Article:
McMaster University Course Lectures in Energy Systems Engineering
Thomas Alan Adams II
December 17, 2018 (v1)
Lecture slides from the Fall 2018 CHEM ENG 4A03/6A03 Energy System Engineering course at McMaster University are attached. Energy Systems Engineering is a survey course that discusses many ways in which energy products are produced, transported, converted, and consumed in our society today. The lectures correspond to two 50-minute lectures a week for 13 weeks (some slide decks take 2 or 3 lectures to complete). The course cannot cover all energy systems of course, but focus mostly on large-scale or common processes either in use today or currently in development and research. The course takes a chemical engineering perspective so more attention is paid to processes and thermochemical phenomena and less attention is paid to issues related to mechanical engineering or electrical engineering, although there is some intersection.

The lecture slides include the following topics:

1.1. Life Cycle Analysis (basic review)
1.2. Key Metrics in Energy Systems
2.1. Coal Production
2.2. Nat... [more]
Chemical Analysis of Different Parts of Date Palm (Phoenix dactylifera L.) Using Ultimate, Proximate and Thermo-Gravimetric Techniques for Energy Production
Ramadan A. Nasser, Mohamed Z. M. Salem, Salim Hiziroglu, Hamad A. Al-Mefarrej, Ahmed S. Mohareb, Manawwer Alam, Ibrahim M. Aref
November 27, 2018 (v1)
Subject: Materials
Keywords: date palm, Energy, proximate analysis, thermo-gravimatric analysis, ultamiate analysis
The objective of the study was to analyze chemical structure of date palm (Phoenix dactylifera L.) by employing ultimate, proximate and thermo-gravimetric techniques. Samples from different anatomical parts of date palm, namely trunk, frond base, frond midrib, leaflets, coir, fruit stem, date stone, and fruit empty bunches were considered for the experiments. Based on the findings in this work palm leaflet samples gave the highest amount of extractives content (32.9%), followed by date palm stone specimens with 31.5%. Cellulose content values of 32.8% and 47.5% were obtained for date palm stone and palm coir samples, respectively. Overall the hemicellulose contents of all samples were relatively similar to those of typical wood or non-wood lignocellulosic materials with the two exceptions of palm coir and palm leaflets. Both palm coir and palm leaflet specimens had 12.6% and 16.1% hemicellulose content. Volatile matter values of 74.3% and 87.5% were determined for leaflets and fruit em... [more]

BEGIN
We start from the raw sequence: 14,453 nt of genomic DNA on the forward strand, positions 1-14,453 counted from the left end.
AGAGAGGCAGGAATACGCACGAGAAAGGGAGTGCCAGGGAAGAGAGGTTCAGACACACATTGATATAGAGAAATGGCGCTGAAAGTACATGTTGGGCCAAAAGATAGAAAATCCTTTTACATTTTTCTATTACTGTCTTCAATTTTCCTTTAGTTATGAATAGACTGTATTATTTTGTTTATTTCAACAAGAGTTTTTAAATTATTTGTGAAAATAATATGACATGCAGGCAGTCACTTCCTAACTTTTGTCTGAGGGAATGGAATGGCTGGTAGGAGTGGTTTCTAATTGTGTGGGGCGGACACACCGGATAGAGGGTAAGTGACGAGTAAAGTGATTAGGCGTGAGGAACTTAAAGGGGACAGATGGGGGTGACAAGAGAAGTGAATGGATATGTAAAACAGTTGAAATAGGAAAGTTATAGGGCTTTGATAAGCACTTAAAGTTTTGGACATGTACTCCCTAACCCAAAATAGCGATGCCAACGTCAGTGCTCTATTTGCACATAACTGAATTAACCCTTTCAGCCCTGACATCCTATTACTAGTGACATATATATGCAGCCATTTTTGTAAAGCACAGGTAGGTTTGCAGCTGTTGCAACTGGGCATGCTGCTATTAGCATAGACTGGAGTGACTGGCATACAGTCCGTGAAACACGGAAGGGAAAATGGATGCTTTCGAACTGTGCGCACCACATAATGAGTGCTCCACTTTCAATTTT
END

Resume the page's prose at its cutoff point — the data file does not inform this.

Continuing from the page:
How Much Detail Should We Use to Compute Societal Aggregated Exergy Efficiencies?
Miguel Palma, Tânia Sousa, Zeus Guevara
November 27, 2018 (v1)
Subject: Energy Policy
Keywords: efficiency, Energy, energy carriers, energy use, Exergy, useful exergy
The current method used for calculating societal aggregated exergy efficiencies is reviewed. Cooling is introduced as an end-use category; conversion efficiencies for heating processes are obtained for each energy carrier; and electricity shares per end-use are retrieved for each sector, improving the accuracy of the estimated values of aggregated exergy efficiencies. We show that: (1) cooling uses are a relevant end-use in Portugal and that their introduction decreased overall efficiency by 3.4% in 2009; and (2) disaggregating the heating second law efficiencies for each energy carrier has a significant effect on the aggregated efficiencies of the country, decreasing aggregated efficiency by 1.3% in 2009. We studied two other factors that showed no significant impact on aggregated exergy efficiency: a technological lag of 10 years in the efficiency of stationary mechanical drive devices and the use of a year-specific ambient temperature to compute exergy efficiencies of heating proces... [more]
Generation of Hydrogen, Lignin and Sodium Hydroxide from Pulping Black Liquor by Electrolysis
Guangzai Nong, Zongwen Zhou, Shuangfei Wang
October 22, 2018 (v1)
Keywords: black liquor, electrolysis, Energy, Hydrogen, lignin
Black liquor is generated in Kraft pulping of wood or non-wood raw material in pulp mills, and regarded as a renewable resource. The objective of this paper was to develop an effective means to remove the water pollutants by recovery of both lignin and sodium hydroxide from black liquor, based on electrolysis. The treatment of a 1000 mL of black liquor (122 g/L solid contents) consumed 345.6 kJ of electric energy, and led to the generation of 30.7 g of sodium hydroxide, 0.82 g of hydrogen gas and 52.1 g of biomass solids. Therefore, the recovery ratios of elemental sodium and biomass solids are 80.4% and 76%, respectively. Treating black liquor by electrolysis is an environmentally friendly technology that can, in particular, be an alternative process in addressing the environmental issues of pulping waste liquor to the small-scale mills without black liquor recovery.
Biofuel Impacts on World Food Supply: Use of Fossil Fuel, Land and Water Resources